These characteristics are linked to social interest. Since cooperatives are essentially non-profit making, it is the residents themselves who are the owners. At the same time, they integrate a public and private initiative in a non-speculative market.
The cooperative is always the owner of the dwellings and, unlike the traditional cooperative housing model, it keeps the collective property
beyond the development phase and contemplates a communal living.
It is not possible, therefore, to transform the model to obtain privately-owned housing. Collective ownership avoids speculation, as it makes it impossible for individuals to make a profit from renting or selling their homes. At the same time, it allows and encourages the participation of cooperative members, who are also owners, which does not happen in the state-owned social housing.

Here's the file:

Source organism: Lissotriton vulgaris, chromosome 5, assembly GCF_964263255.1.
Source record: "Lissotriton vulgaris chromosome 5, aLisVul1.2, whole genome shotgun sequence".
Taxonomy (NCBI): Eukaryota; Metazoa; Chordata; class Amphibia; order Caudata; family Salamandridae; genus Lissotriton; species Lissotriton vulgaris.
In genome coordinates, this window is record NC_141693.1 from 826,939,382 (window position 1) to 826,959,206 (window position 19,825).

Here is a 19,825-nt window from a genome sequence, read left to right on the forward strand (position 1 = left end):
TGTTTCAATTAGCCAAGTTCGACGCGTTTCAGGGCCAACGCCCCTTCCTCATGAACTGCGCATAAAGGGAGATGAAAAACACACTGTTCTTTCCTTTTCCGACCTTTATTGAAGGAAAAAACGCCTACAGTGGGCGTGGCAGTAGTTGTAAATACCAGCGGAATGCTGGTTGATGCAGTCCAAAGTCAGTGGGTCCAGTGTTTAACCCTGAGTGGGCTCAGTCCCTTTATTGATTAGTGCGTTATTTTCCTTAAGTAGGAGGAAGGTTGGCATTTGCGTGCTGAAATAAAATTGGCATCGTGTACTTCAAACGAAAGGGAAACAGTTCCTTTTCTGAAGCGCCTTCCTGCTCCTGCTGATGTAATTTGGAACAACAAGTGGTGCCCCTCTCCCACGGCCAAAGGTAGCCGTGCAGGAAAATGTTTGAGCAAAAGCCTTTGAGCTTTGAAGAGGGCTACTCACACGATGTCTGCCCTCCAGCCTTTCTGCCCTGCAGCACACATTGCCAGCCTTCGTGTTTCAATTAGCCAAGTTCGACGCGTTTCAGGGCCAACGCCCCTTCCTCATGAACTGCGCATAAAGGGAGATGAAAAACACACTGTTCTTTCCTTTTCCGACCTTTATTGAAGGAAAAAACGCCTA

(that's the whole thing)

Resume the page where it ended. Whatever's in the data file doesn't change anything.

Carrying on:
In a cooperative for the transfer of use, all residents are part of a democratic and participatory organization
RIGHT TO USE
Sostre Cívic assigns and grants the right to use of the dwellings to the members that will live there. These members make an initial contribution (returnable in case the person stops living in the dwelling) and pays a monthly fee, similar to rent. These fees are directly related to the cost of acquisition, maintenance and functioning of the cooperative housing project, and have nothing to do with the situation in the real estate market. Thus, dwellings are generated below market prices.
Since the right to use is granted for an indefinite period of time, the members of the cooperative can live on for life. This allows them to have a stable home where they can develop their own life project with links to the territory.
In projects where the ownership of the land or building does not belong to the cooperative, the right to use period can be limited. This is the case for the projects developed in state-owned plots of land, where the right to use period is 75 years.